KUALA LUMPUR • Malaysian Prime Minister Najib Razak and his deputy Ahmad Zahid Hamidi were overwhelmed by the support shown for yesterday's United Citizens' Assembly, Umno leader Annuar Musa said.
Speaking towards the end of the rally at Padang Merbok, the Umno Supreme Council member claimed that the event attracted no fewer than 250,000 people.
"I just got a call from PM, who sent his regards to those who attended. PM is in Sabah, celebrating Malaysia Day, and also the DPM, who said they were shocked and touched by a gathering as big and as peaceful as this," Tan Sri Annuar was quoted as saying by the Malay Mail Online.
"This rally is not only the voices of the 250,000 here. Let this be a reminder to all citizens, this country has a leader... anyone who threatens that, we will rise and fight to the end," he added.
In a Twitter post yesterday evening, Datuk Seri Najib said: "Was informed that the rally in KL ended peacefully except for an incident. @PDRMsia should investigate. Shouldn't have happened. All must abide by instruction."
REMINDER TO CITIZENS
This rally is not only the voices of the 250,000 here. Let this be a reminder to all citizens, this country has a leader... anyone who threatens that, we will rise and fight to the end.
UMNO LEADER ANNUAR MUSA
PDRMsia is the Twitter handle of the Malaysian police.
In the afternoon, riot police were forced to spray water on a group of unruly protesters in Petaling Street.
Mr Annuar also read out a 14- point resolution. Rally organisers claim it has been agreed to by political parties and non-governmental organisations aligned to their cause.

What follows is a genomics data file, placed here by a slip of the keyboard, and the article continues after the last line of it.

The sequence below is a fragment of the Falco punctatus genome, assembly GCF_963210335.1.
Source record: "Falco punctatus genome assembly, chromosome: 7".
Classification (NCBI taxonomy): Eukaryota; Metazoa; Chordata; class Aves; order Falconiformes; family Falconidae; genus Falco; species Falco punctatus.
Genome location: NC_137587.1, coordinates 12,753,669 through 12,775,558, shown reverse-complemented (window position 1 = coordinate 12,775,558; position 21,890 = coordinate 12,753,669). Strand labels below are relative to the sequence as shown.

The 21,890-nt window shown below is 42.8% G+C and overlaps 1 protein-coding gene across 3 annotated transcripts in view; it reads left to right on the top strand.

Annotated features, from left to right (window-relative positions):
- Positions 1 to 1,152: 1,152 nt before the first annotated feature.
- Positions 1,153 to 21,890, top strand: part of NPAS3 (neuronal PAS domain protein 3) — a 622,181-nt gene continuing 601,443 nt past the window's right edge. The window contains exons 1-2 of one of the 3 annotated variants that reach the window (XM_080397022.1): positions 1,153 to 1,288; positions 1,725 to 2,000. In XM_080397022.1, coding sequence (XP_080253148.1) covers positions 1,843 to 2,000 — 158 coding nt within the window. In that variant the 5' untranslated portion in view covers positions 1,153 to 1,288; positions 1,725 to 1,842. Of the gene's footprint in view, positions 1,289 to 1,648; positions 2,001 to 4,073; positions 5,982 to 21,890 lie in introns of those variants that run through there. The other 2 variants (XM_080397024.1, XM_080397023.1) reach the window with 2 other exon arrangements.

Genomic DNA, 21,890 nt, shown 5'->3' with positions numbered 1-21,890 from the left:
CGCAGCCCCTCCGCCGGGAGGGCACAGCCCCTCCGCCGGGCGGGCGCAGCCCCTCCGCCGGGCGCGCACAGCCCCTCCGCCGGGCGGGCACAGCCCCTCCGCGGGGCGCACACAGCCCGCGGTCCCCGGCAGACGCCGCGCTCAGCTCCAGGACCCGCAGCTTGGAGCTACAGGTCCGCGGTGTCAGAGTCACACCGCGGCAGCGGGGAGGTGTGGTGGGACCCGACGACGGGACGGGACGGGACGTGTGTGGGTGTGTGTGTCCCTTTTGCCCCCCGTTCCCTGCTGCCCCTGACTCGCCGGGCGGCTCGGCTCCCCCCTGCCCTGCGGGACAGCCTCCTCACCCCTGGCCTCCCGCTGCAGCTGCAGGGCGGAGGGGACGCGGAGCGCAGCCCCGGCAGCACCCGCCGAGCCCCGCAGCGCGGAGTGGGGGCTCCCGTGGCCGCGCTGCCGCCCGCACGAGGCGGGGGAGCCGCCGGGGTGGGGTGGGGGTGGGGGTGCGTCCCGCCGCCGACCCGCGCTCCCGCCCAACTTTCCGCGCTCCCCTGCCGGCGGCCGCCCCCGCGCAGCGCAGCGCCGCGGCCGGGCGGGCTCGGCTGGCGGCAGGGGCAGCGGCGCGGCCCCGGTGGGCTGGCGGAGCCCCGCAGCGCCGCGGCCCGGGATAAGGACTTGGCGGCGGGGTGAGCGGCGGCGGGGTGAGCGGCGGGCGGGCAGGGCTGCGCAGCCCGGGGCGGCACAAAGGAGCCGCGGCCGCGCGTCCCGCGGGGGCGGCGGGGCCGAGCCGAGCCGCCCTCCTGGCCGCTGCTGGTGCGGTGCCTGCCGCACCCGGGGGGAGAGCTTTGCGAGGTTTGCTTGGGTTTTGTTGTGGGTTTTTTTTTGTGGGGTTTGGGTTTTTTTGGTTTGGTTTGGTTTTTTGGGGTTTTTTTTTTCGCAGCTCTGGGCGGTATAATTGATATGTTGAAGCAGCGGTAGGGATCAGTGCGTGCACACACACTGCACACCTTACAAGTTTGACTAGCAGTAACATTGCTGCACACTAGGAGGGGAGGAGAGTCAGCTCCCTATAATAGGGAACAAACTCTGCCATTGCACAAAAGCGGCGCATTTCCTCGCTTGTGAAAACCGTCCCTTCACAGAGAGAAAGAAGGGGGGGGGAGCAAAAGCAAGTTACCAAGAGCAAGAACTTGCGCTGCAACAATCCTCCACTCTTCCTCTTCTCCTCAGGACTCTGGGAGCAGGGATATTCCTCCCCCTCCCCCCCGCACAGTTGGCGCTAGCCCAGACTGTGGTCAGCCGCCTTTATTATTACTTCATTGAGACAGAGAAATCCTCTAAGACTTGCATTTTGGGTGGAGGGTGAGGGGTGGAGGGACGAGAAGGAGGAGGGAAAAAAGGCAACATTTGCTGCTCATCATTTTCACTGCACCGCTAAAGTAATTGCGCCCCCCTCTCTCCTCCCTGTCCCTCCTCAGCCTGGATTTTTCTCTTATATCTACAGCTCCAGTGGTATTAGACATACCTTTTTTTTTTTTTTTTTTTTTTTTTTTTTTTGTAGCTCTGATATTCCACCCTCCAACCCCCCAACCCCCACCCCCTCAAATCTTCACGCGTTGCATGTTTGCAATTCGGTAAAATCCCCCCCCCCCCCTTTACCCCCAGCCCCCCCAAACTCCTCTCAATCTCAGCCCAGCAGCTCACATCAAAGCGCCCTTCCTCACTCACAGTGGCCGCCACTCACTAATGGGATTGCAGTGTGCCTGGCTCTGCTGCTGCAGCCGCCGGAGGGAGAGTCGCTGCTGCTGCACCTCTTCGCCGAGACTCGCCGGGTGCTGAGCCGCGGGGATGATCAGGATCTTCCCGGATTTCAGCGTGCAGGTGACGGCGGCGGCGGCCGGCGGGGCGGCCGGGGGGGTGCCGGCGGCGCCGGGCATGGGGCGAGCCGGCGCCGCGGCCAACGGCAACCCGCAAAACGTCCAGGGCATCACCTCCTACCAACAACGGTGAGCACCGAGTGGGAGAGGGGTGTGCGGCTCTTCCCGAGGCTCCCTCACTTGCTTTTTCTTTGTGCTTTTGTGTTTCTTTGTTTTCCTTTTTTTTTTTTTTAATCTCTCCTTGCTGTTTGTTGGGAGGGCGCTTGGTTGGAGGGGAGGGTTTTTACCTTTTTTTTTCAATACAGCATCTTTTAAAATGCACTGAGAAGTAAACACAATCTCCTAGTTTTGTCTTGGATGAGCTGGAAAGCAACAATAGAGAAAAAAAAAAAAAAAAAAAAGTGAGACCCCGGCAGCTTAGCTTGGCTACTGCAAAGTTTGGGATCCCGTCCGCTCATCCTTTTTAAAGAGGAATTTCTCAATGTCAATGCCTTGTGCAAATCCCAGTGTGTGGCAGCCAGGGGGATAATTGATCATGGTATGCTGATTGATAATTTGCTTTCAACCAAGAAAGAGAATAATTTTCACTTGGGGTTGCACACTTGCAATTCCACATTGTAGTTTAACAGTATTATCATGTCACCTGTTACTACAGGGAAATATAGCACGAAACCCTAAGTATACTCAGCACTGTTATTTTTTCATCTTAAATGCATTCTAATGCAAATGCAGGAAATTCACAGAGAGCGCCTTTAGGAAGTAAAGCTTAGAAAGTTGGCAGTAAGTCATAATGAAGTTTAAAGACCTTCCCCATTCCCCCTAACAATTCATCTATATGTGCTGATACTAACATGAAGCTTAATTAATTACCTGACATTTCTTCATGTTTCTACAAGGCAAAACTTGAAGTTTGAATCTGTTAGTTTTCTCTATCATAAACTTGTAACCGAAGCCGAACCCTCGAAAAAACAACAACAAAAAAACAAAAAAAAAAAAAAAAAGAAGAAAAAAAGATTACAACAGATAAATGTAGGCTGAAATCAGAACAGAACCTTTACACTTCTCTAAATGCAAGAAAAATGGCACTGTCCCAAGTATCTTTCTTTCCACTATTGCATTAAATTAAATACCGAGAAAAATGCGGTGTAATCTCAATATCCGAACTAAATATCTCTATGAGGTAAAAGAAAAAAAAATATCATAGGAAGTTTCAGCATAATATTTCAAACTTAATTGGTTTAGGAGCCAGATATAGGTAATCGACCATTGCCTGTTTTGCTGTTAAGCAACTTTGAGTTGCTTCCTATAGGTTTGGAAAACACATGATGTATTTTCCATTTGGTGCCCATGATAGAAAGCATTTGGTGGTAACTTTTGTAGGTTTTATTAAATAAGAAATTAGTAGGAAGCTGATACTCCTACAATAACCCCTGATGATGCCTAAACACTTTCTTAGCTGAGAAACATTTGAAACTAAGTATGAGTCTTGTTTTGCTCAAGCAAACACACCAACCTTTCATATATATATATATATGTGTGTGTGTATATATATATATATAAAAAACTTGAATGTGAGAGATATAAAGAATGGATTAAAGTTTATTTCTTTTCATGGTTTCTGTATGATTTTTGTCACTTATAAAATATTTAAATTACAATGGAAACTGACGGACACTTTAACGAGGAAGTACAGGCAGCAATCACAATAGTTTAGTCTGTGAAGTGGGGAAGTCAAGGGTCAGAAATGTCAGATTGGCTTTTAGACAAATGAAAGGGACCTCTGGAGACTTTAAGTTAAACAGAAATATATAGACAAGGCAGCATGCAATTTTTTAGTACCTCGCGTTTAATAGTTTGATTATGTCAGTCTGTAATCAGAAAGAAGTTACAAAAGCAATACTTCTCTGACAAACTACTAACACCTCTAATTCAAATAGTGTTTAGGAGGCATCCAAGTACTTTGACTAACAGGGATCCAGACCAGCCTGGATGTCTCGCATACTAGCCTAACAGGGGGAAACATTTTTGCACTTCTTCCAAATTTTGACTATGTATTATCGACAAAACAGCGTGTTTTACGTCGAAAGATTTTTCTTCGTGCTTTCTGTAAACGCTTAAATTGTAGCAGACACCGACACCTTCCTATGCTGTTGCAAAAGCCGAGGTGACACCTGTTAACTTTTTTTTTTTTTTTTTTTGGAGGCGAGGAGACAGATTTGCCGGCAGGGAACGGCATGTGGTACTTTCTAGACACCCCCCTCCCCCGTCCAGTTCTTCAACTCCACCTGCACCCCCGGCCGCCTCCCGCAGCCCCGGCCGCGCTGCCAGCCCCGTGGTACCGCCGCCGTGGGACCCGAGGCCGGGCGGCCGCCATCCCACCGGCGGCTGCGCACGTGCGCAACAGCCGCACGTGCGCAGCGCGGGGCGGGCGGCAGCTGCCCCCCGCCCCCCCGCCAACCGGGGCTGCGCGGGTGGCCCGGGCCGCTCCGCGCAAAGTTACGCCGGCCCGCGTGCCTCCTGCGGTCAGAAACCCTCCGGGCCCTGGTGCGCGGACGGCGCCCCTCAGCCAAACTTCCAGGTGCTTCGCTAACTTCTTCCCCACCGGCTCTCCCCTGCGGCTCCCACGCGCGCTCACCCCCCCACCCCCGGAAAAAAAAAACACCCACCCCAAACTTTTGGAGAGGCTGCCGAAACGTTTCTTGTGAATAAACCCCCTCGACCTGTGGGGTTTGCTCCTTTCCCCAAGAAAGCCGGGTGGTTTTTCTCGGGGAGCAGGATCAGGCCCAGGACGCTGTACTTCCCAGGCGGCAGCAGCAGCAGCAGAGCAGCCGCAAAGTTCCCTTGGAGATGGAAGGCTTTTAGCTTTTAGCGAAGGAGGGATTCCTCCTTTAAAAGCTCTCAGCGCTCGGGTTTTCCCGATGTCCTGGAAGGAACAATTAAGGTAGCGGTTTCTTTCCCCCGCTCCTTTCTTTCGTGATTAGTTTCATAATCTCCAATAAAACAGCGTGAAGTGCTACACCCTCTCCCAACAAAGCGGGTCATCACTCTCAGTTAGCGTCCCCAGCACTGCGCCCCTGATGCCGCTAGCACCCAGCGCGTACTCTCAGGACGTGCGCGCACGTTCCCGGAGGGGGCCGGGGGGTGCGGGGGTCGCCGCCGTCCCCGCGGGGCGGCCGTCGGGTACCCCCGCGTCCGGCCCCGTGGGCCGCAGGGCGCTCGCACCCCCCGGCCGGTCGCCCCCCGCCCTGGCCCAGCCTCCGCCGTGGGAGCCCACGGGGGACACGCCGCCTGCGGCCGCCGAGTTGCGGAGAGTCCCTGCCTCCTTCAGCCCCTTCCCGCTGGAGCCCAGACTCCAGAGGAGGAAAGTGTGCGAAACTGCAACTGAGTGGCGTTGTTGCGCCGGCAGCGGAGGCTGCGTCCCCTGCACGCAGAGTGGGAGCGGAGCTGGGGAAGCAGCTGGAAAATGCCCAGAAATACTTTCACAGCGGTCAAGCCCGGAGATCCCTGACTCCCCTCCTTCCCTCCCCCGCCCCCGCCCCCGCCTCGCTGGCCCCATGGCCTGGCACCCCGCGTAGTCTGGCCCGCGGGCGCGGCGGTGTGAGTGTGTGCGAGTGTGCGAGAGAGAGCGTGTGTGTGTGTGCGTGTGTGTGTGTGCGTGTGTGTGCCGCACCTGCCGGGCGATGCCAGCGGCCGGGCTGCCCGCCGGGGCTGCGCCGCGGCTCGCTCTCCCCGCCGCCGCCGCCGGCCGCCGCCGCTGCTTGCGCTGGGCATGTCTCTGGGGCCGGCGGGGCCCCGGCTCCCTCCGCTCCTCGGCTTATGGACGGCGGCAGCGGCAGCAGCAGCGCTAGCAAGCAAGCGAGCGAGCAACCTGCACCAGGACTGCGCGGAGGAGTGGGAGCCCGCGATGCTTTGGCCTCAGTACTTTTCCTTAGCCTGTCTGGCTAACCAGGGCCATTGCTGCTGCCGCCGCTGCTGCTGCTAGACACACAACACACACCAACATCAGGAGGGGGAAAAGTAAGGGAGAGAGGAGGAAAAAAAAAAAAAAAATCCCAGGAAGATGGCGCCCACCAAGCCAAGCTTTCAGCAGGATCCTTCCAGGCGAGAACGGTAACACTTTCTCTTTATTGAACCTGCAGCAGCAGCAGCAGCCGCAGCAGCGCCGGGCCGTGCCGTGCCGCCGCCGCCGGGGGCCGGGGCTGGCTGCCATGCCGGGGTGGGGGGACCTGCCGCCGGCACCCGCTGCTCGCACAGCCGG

It includes defending parliamentary democracy, instilling respect, love and unity among Malaysians, uniting the people to defend the country's stability, rejecting the opposition Democratic Action Party's alleged chauvinist racism, rejecting foreign interference in Malaysia's affairs, rejecting Bersih 4 and similar rallies, and rejecting any speech that insults Islam, the Malay Mail Online reported.
The resolution calls on people to support the government in managing the economic slump, unite to uphold the position of Malays, bumiputeras and other races, defend the duly elected government and seek the Internal Security Act's return.
"History has proven that we are willing to work with others on one condition, that our position as Malays is not questioned, and that our rights are not disturbed," said Mr Annuar, adding: "It doesn't end at Padang Merbok, but it is just the beginning of the rise of our race."